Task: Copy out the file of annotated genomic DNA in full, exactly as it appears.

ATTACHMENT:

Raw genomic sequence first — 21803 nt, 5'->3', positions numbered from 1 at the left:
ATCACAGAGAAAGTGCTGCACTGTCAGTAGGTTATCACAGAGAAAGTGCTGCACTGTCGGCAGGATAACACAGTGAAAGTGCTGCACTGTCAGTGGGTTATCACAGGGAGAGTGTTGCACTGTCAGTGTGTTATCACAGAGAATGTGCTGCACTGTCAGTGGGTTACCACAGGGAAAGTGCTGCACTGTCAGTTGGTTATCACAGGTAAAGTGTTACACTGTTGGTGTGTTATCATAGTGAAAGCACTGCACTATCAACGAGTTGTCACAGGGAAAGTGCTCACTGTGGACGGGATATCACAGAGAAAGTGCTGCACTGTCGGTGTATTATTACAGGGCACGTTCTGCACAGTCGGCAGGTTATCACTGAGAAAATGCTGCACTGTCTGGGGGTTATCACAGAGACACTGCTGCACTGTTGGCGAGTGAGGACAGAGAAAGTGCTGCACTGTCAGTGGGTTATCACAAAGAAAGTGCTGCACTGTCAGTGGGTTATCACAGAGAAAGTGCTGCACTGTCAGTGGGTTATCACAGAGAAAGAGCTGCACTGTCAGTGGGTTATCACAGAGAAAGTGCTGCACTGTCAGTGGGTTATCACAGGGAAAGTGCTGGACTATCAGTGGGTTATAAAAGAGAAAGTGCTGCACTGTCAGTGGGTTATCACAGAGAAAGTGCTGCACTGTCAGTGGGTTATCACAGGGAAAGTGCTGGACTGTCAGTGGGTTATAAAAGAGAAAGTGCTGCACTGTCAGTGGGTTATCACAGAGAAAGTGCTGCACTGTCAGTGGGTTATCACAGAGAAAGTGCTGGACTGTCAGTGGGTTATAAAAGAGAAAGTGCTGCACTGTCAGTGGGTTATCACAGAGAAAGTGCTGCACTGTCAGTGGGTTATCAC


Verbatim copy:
Raw genomic sequence first — 21803 nt, 5'->3', positions numbered from 1 at the left:
ATCACAGAGAAAGTGCTGCACTGTCAGTAGGTTATCACAGAGAAAGTGCTGCACTGTCGGCAGGATAACACAGTGAAAGTGCTGCACTGTCAGTGGGTTATCACAGGGAGAGTGTTGCACTGTCAGTGTGTTATCACAGAGAATGTGCTGCACTGTCAGTGGGTTACCACAGGGAAAGTGCTGCACTGTCAGTTGGTTATCACAGGTAAAGTGTTACACTGTTGGTGTGTTATCATAGTGAAAGCACTGCACTATCAACGAGTTGTCACAGGGAAAGTGCTCACTGTGGACGGGATATCACAGAGAAAGTGCTGCACTGTCGGTGTATTATTACAGGGCACGTTCTGCACAGTCGGCAGGTTATCACTGAGAAAATGCTGCACTGTCTGGGGGTTATCACAGAGACACTGCTGCACTGTTGGCGAGTGAGGACAGAGAAAGTGCTGCACTGTCAGTGGGTTATCACAAAGAAAGTGCTGCACTGTCAGTGGGTTATCACAGAGAAAGTGCTGCACTGTCAGTGGGTTATCACAGAGAAAGAGCTGCACTGTCAGTGGGTTATCACAGAGAAAGTGCTGCACTGTCAGTGGGTTATCACAGGGAAAGTGCTGGACTATCAGTGGGTTATAAAAGAGAAAGTGCTGCACTGTCAGTGGGTTATCACAGAGAAAGTGCTGCACTGTCAGTGGGTTATCACAGGGAAAGTGCTGGACTGTCAGTGGGTTATAAAAGAGAAAGTGCTGCACTGTCAGTGGGTTATCACAGAGAAAGTGCTGCACTGTCAGTGGGTTATCACAGAGAAAGTGCTGGACTGTCAGTGGGTTATAAAAGAGAAAGTGCTGCACTGTCAGTGGGTTATCACAGAGAAAGTGCTGCACTGTCAGTGGGTTATCAC